What will Microsoft think of next? Maybe nothing
Recapping the day's news and newsmakers through the lens of CNBC.
Does Microsoft need to be so desperate?
Microsoft said Tuesday it will boost its dividend by 22 percent and buy back $40 billion in stock, a common move aimed at boosting the share price. So, does this mean Microsoft is healthy or sick? Using cash this way is often seen as an admission a firm can't think of anything better to do with it, like prepare the next blockbuster product. Microsoft does have some troubles—it's searching for a new CEO and undergoing a reorganization as it plays catch up in mobile services. And some shareholders slammed its recent decision to buy Nokia's mobile business for $7 billion.
"I think there's a shareholder base that was very unhappy with the Nokia deal."—CNBC's David Faber
"This is a desperate company that doesn't need to be desperate. ... They've got to split the company up, I've been saying that for a long time."—CNBC's Jim Cramer
Things will get much, much worse
No, not for Microsoft. For the federal government. Let's not forget that deficit, people! Yes, it's much smaller than it was, but things will get much, much worse if something isn't done. That's the essence of a new Congressional Budget Office report which says that over the next three decades costs for an aging population will raise annual deficits to 6.4 percent of gross domestic product, from this year's 3.9 percent.
"Spending on federal health programs and Social Security will rise by 2038 to 14 percent of GDP. That's twice the ... average for the last 40 years."—CNBC's John Harwood
The elusive boomer inheritance
Financial planners and economists have long talked about the great "wealth transfer" that will come as baby boomers inherit assets from their parents, but many of those boomers aren't so optimistic. So here's good news: half of those who expect nothing will probably get something. Unfortunately, the Great Recession wiped out $16 trillion in household net worth, so boomers are wise to be conservative in anticipating inheritances.
"The baby boomer generation is, without question, going to be the largest wealth transfer in American history ... from them to the next generation."—Derek Gabrielsen of Strategic Wealth Partners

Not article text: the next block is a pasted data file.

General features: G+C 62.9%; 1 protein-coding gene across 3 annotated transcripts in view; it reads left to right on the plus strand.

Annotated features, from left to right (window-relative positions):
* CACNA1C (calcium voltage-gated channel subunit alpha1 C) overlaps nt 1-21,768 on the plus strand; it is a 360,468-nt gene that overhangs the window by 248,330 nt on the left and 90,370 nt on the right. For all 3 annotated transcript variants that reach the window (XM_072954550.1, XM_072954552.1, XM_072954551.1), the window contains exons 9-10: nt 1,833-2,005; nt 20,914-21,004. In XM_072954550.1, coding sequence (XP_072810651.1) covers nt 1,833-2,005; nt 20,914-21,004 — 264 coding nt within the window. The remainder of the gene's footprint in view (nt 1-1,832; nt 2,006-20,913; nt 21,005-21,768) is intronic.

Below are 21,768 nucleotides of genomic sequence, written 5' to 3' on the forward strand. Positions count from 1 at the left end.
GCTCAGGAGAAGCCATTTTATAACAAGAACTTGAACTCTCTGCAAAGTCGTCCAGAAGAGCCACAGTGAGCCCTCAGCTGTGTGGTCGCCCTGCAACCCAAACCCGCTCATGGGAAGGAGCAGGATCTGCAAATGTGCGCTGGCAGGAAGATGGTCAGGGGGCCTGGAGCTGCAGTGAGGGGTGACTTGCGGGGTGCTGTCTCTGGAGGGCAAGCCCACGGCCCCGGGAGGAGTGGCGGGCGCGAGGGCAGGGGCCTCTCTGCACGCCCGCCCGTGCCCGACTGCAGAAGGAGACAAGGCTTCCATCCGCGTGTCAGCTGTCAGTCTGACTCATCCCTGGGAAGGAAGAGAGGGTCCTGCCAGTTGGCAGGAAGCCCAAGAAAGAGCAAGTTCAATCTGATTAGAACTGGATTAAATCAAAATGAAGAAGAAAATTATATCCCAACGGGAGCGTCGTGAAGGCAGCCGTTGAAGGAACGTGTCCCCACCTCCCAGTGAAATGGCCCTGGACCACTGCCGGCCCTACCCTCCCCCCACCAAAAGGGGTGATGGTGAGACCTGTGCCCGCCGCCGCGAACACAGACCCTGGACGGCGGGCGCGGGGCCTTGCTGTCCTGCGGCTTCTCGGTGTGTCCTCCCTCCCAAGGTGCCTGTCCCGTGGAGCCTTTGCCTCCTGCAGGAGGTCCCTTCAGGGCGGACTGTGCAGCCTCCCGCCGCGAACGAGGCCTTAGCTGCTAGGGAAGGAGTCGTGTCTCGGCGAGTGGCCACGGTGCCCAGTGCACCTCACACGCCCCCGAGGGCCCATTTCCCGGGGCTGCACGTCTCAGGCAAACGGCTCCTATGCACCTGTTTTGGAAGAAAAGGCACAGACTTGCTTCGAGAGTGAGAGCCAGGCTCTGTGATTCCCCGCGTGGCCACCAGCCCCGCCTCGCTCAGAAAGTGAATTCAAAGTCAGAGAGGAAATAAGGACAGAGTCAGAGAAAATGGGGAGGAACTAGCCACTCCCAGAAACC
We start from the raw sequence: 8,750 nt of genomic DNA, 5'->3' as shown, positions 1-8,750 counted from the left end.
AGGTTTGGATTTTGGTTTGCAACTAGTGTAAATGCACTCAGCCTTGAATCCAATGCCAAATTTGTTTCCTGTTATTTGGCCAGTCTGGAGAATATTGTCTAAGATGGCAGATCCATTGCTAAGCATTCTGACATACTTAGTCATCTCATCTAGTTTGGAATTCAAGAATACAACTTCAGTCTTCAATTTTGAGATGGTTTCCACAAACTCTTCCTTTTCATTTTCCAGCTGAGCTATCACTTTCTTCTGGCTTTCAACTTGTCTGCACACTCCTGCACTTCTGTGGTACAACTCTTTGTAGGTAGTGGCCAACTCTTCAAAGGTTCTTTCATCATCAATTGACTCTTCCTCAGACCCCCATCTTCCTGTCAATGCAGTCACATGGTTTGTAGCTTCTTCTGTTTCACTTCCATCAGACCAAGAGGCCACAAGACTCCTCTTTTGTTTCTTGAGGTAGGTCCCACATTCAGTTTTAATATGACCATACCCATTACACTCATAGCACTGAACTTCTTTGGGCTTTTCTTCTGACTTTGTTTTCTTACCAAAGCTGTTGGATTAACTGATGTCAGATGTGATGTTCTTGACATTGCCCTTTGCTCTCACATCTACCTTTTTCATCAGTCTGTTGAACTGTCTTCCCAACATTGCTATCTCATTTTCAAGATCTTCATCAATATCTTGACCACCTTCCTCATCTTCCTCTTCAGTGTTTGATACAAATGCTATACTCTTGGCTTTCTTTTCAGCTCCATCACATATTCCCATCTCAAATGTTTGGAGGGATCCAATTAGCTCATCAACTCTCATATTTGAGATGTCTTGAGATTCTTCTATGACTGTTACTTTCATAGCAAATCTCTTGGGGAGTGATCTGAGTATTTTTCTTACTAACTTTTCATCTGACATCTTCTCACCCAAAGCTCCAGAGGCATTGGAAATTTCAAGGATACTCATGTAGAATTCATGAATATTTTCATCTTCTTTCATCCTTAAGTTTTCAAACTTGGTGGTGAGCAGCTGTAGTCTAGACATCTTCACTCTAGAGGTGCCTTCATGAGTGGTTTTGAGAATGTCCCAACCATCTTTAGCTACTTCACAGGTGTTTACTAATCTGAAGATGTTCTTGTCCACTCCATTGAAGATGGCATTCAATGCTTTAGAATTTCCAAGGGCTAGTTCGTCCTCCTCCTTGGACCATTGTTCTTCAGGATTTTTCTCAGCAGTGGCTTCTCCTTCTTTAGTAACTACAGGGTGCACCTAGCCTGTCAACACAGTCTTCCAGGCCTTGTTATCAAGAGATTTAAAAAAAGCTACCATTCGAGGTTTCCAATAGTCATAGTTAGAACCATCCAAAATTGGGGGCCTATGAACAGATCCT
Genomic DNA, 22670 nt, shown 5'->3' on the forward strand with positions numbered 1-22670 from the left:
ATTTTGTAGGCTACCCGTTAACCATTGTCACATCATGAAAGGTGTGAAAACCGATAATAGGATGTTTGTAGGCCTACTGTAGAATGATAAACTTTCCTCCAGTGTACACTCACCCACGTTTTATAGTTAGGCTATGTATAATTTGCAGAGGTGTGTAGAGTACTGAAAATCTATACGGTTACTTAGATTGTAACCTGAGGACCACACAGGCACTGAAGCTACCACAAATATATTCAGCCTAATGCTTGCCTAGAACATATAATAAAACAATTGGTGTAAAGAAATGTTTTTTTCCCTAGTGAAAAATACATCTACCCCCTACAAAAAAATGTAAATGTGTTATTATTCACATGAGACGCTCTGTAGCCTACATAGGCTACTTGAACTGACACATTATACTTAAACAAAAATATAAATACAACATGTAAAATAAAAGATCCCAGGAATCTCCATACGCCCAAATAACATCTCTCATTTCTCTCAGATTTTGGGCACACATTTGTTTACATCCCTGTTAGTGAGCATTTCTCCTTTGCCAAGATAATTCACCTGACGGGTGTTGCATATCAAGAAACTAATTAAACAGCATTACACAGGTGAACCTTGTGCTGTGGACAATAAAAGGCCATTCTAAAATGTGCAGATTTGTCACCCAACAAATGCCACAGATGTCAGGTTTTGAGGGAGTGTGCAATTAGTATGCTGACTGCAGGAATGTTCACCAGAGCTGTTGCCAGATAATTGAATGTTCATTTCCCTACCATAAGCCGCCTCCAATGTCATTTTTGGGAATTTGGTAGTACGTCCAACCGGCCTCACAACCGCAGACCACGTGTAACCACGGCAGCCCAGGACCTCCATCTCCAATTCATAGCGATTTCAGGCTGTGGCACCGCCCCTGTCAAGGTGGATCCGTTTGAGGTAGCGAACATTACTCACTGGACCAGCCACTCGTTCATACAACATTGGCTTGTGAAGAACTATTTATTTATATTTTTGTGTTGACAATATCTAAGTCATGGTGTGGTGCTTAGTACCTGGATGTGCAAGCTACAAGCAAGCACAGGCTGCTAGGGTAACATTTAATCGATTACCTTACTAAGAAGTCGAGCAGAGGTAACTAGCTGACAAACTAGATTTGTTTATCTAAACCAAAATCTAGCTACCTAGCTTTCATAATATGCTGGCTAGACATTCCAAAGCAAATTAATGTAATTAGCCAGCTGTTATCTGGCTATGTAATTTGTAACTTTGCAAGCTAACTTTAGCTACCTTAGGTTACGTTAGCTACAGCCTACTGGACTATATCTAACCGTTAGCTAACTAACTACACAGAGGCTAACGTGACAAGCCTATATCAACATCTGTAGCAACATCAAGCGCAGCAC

Start-ups to feed the needy
Scott McNealy—the chairman of Wayin and co-founder of Sun Microsystems—says the wealthy should give less to charity and invest more of their money in start-ups. If Bill Gates and Warren Buffett had given their fortunes to budding entrepreneurs rather than the needy, they could have created many more jobs, he said.
"The last thing I want to do is tell Bill Gates and Warren Buffett how to spend their money. But imagine if they had taken their tens of billions of dollars, chopped it up into $5 million chunks and pledged it to a business plan, sponsored by an MBA graduating from an MBA school with engineers and marketeers that he's recruited and they got 50 percent of the company back to the foundation."—Scott McNealy, chairman of Wayin and co-founder of Sun Microsystems
Qualifying the chance of another mortgage collapse
Six or seven years ago few worried the mortgage market could collapse. Could it happen again? Federal rules now bar the most toxic types of mortgages, and require that lenders make sure borrowers really can afford their payments. The key question: How many lenders will opt to operate outside the government's new "qualified mortgage" category, so they can lend to borrowers who otherwise couldn't be approved? These loans would be more costly for borrowers, and would pay investors bigger returns than they'd earn on other mortgage securities.
"I am quite confident that a senior funding market will develop for non-QM loans—I have no doubt about that at all. It is simply too big of a market."—Raj Date, former deputy director at the Consumer Financial Protection Bureau
—By Jeff Brown, Special to CNBC.com.